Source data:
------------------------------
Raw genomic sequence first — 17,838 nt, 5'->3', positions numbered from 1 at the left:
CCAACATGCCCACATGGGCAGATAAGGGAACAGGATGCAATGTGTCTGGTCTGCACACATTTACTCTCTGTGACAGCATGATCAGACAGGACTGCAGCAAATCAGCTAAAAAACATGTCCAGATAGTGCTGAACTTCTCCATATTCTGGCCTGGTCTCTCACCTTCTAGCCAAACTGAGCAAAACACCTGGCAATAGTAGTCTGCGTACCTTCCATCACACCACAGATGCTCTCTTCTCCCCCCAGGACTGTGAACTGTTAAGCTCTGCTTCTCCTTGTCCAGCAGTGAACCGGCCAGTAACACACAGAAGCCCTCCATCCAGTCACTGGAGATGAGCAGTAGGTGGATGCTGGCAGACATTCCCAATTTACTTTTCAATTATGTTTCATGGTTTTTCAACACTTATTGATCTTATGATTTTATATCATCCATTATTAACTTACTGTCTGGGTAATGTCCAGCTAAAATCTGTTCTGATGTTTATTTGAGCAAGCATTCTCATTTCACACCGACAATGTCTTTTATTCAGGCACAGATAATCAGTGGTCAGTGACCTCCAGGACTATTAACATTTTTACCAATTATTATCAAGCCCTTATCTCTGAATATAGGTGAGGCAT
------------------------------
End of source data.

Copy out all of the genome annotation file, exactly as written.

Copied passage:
Raw genomic sequence first — 17,838 nt, 5'->3', positions numbered from 1 at the left:
CCAACATGCCCACATGGGCAGATAAGGGAACAGGATGCAATGTGTCTGGTCTGCACACATTTACTCTCTGTGACAGCATGATCAGACAGGACTGCAGCAAATCAGCTAAAAAACATGTCCAGATAGTGCTGAACTTCTCCATATTCTGGCCTGGTCTCTCACCTTCTAGCCAAACTGAGCAAAACACCTGGCAATAGTAGTCTGCGTACCTTCCATCACACCACAGATGCTCTCTTCTCCCCCCAGGACTGTGAACTGTTAAGCTCTGCTTCTCCTTGTCCAGCAGTGAACCGGCCAGTAACACACAGAAGCCCTCCATCCAGTCACTGGAGATGAGCAGTAGGTGGATGCTGGCAGACATTCCCAATTTACTTTTCAATTATGTTTCATGGTTTTTCAACACTTATTGATCTTATGATTTTATATCATCCATTATTAACTTACTGTCTGGGTAATGTCCAGCTAAAATCTGTTCTGATGTTTATTTGAGCAAGCATTCTCATTTCACACCGACAATGTCTTTTATTCAGGCACAGATAATCAGTGGTCAGTGACCTCCAGGACTATTAACATTTTTACCAATTATTATCAAGCCCTTATCTCTGAATATAGGTGAGGCAT